Colin A. Young
Gov. Charlie Baker agreed to a major increase in state spending Thursday, signing a $52.7 billion annual budget, vetoing less than half a million dollars of spending, and returning 41 sections to the Legislature with amendments.
Among Baker’s amendments is to attach what his office says are “the most important provisions” of the governor’s dangerousness bill that the Legislature recently spiked. Baker attached his amendment onto the budget section that would provide free phone calls to inmates.
He said Thursday that what he returned was a “narrow” version of his original bill, which his administration had proposed to lawmakers in recent days. Baker also proposed requiring the Health Connector to study the Legislature’s two-year pilot program that lawmakers said “significantly expands” ConnectorCare, the state’s subsidized insurance program, to an estimated 37,000 additional Massachusetts residents.
In total, Baker used his veto pen to strike just $475,000 from a budget that represents one of the largest spending increases in recent years. The fiscal 2023 budget as passed by the Legislature represented an increase of $5.1 billion or 10.7 percent over the $47.6 billion annual budget passed for fiscal 2022.
During a signing ceremony in his State House office and in a press release from his administration, Baker focused almost entirely on the parts of the budget that he signed and supported, and had a lot of good to say about the spending plan, including that its “affordable” and “appropriate” given the steep rise in state tax collections. “We’re pleased to be signing the Fiscal Year 2023 budget, which supports tax relief efforts and delivers investments in a variety of key areas of state government including significant increases in education funding in both the K through 12 and higher ed level, childcare investments, and big increases in local aid to our cities and towns,” Baker, who will leave office about halfway through the budget year, said Thursday morning.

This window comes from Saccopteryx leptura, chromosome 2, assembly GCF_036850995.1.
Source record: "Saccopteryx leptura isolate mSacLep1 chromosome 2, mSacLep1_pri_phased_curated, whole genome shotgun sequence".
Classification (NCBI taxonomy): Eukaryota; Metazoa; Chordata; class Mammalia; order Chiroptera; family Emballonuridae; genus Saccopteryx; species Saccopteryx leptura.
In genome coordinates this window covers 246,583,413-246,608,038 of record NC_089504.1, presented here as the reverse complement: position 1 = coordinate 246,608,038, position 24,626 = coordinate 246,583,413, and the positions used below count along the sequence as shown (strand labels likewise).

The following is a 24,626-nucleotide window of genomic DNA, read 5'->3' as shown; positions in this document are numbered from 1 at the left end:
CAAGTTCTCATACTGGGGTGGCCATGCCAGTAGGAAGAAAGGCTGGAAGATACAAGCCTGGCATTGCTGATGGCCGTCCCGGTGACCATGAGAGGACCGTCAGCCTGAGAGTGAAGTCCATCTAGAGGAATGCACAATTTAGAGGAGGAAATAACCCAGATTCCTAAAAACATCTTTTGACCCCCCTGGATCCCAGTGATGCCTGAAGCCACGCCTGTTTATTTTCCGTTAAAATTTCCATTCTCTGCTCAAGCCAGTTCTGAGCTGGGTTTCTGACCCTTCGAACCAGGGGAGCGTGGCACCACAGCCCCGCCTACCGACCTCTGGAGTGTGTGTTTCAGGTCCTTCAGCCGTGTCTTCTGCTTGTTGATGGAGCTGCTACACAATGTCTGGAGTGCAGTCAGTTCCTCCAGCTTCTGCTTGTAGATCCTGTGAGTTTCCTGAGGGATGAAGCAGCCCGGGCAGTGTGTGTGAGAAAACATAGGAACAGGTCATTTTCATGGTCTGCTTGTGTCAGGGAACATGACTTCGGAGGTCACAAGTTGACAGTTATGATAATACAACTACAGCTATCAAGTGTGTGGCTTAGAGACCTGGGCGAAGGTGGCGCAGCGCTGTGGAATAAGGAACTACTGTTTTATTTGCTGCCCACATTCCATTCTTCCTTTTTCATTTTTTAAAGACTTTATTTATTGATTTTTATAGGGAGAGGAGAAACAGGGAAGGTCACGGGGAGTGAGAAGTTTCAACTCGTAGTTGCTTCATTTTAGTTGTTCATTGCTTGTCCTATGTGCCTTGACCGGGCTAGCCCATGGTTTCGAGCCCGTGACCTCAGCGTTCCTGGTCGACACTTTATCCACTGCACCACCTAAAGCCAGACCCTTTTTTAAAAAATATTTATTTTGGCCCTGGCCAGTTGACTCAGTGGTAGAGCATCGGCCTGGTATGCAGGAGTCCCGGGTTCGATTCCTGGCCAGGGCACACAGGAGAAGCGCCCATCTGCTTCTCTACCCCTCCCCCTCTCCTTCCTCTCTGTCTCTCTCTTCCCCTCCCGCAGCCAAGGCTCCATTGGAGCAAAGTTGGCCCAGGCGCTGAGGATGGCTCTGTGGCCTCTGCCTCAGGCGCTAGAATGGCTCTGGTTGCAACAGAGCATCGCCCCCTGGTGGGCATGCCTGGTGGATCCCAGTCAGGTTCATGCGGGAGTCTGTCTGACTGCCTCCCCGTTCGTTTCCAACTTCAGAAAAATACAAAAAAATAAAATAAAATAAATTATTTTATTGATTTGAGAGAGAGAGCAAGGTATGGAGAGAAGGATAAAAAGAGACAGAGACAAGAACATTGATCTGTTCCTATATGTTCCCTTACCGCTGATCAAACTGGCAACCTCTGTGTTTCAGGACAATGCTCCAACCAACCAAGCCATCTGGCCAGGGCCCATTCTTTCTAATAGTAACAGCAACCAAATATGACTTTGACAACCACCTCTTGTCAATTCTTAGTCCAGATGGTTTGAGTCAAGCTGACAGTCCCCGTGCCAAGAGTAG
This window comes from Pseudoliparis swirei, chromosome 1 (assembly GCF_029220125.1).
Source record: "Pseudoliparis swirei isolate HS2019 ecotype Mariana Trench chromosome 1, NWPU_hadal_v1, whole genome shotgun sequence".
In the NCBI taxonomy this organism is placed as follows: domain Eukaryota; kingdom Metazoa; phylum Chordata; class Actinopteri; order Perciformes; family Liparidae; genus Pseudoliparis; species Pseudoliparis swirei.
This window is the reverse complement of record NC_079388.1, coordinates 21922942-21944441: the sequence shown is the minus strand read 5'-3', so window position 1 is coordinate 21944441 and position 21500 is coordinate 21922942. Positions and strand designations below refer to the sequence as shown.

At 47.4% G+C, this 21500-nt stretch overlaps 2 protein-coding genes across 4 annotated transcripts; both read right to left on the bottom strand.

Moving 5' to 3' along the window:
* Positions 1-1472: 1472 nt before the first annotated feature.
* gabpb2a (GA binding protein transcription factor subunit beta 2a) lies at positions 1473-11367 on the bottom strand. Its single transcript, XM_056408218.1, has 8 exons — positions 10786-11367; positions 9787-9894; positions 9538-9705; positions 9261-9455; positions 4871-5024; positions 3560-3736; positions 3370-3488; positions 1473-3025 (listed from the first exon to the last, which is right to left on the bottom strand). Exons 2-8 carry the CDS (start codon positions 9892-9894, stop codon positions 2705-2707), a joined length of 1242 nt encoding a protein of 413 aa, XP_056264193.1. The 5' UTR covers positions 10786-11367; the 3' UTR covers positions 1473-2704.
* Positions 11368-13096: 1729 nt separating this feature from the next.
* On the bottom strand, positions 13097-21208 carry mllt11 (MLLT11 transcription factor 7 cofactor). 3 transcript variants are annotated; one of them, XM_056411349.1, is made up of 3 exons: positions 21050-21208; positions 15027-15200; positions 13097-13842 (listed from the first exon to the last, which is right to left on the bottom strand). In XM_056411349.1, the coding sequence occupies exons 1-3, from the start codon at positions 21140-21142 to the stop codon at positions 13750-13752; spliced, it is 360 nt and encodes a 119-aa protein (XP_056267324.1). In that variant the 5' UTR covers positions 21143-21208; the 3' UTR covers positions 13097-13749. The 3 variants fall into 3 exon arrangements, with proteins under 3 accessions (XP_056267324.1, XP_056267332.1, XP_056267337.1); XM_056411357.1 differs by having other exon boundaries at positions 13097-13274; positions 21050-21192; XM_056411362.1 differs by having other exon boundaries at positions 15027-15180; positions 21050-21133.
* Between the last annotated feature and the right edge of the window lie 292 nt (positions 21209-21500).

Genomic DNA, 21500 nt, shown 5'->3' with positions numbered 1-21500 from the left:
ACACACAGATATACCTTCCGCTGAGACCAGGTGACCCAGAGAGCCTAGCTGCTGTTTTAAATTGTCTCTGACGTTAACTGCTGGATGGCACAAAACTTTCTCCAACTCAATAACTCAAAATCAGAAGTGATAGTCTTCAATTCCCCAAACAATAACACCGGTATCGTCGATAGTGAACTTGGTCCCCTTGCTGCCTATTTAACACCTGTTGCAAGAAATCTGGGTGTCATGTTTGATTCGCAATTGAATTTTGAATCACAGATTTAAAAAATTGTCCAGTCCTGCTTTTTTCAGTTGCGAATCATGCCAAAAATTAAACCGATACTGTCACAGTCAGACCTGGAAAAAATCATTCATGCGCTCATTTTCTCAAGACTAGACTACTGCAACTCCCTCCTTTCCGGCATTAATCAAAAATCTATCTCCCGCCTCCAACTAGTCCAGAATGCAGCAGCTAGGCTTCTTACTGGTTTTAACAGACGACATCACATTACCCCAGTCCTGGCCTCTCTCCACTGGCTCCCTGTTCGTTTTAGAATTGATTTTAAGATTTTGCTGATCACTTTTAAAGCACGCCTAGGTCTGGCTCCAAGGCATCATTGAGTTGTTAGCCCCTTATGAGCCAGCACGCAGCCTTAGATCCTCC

“Over the past seven years, we’ve always spent less than we raised in taxes and that’s made a big difference in getting our budget structurally balanced. When we took office, we started with a budget deficit of varying proportions, depending upon how you do the math, and the Rainy Day Fund had somewhere around a billion dollars in it. At this point in time, the Rainy Day Fund has almost $7 billion in it and we’ve been in structural balance now for the past four or five years.” Secretary of Administration and Finance said the budget includes deposits to bring the Rainy Day Fund north of $8 billion by the end of fiscal 2023.